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Crews seek remains at Ground Zero building

NEW YORK (CNN) -- The Deutsche Bank building at Ground Zero -- across from where the World Trade Center's south tower once stood -- will finally be searched for remains.

The city came to an agreement with Deutsche Bank Friday evening to allow the firefighters to remove and examine remains from the 40-story building, Office of Emergency Management (OEM) spokesman Sid Dinsay said.

The Deutsche Bank building is the last of the structures damaged by the attacks to be excavated. Cleanup efforts focused on the immediate area surrounding Ground Zero first, Fire Department spokesman Joseph Cestari said.

The tower, at 130 Liberty Street, was completed in 1974. It has been covered with a black, mesh shroud since shortly after debris from the collapsing south tower cut a 24-story gash in its facade.

Officials believe that World Trade Center debris and human remains could have landed in the building.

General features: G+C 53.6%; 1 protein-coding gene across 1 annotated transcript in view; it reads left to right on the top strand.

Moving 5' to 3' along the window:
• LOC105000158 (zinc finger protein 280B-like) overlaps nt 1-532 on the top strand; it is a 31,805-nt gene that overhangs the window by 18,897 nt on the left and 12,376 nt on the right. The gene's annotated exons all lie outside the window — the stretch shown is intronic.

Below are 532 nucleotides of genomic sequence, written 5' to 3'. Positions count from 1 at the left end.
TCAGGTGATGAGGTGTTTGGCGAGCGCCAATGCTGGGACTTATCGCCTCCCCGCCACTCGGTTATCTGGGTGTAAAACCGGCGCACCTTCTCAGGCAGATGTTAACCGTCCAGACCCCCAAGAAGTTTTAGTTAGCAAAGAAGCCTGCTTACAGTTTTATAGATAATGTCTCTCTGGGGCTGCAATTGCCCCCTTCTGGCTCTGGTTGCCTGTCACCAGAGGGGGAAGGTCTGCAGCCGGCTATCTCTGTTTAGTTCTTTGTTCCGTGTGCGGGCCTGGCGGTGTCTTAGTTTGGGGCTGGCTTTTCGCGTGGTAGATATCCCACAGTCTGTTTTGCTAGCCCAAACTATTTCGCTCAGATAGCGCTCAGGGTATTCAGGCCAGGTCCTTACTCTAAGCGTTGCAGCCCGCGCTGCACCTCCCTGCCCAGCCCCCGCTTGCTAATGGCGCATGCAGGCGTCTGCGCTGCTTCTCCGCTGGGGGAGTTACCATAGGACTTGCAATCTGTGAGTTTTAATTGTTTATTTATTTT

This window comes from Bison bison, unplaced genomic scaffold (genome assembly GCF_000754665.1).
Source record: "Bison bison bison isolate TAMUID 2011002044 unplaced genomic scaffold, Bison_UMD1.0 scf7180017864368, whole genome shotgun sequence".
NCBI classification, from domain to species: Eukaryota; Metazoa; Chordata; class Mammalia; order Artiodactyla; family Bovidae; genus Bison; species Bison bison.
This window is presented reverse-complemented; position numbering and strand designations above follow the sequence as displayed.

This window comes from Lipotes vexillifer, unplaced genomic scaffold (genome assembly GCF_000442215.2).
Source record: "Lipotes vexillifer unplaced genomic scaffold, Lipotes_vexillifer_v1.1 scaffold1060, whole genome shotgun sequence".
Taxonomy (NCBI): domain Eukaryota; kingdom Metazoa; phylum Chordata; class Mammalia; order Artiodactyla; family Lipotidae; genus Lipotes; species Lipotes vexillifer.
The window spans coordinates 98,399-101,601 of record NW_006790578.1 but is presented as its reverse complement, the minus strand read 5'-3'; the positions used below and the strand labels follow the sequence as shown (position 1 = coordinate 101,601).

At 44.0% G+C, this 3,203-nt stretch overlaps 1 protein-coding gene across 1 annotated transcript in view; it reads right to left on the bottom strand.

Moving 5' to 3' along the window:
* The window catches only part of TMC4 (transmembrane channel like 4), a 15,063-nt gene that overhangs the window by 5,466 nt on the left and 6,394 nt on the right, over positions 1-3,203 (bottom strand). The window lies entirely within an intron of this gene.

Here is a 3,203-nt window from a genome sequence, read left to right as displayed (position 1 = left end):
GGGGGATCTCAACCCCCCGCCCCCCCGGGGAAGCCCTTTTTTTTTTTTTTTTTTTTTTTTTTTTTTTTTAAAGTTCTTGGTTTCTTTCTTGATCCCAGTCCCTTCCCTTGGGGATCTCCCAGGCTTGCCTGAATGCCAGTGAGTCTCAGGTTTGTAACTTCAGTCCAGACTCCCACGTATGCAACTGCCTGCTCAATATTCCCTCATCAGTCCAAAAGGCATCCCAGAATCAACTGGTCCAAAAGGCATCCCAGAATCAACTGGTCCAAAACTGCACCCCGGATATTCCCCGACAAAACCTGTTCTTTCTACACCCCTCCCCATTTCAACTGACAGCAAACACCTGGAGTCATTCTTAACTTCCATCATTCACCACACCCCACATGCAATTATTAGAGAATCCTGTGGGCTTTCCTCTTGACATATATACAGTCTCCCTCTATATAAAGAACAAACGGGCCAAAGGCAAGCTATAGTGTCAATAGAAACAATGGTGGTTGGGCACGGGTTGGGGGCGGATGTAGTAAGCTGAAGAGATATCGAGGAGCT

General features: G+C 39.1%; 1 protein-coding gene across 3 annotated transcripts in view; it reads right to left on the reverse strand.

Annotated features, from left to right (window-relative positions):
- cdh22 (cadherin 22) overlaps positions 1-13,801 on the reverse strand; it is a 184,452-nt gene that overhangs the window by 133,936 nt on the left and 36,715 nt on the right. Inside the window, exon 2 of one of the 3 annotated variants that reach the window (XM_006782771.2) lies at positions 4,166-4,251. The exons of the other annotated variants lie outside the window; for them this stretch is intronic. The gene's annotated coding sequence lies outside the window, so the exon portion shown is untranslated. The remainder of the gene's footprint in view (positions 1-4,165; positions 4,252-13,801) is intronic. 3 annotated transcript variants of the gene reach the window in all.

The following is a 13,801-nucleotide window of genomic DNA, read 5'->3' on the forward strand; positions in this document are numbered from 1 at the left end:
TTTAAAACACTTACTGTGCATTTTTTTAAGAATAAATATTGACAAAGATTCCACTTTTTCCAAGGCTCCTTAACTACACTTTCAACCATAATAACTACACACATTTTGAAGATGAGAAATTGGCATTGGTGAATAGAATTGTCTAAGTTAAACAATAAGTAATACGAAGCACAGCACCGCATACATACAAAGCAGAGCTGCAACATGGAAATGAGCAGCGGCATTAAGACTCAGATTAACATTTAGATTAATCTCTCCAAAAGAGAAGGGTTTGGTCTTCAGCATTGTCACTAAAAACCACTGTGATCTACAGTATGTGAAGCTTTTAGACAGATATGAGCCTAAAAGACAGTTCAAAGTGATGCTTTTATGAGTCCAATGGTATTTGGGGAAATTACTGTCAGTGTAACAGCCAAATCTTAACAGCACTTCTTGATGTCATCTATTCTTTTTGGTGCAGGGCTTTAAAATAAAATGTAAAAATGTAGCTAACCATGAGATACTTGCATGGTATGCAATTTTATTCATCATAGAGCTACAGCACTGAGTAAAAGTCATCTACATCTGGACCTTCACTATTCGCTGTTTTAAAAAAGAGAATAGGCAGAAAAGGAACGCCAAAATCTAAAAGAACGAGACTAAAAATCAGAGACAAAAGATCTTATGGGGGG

Two weeks ago, city officials marked the end of the cleanup at the site of the twin towers. Since then, recovery efforts have spread to two nearby buildings and searchers have found the remains of a dozen people.

Nearly 3,000 people were killed in the September 11 attacks; about 1,100 remains have been identified. Only 289 intact bodies have been recovered.

The cleanup, which was to start Saturday, will continue around the clock, Dinsay said.

Cestari said three firefighters will be on site at the building and will work in coordination with police, OEM, and subcontractors.

The job is expected to be completed in three weeks.


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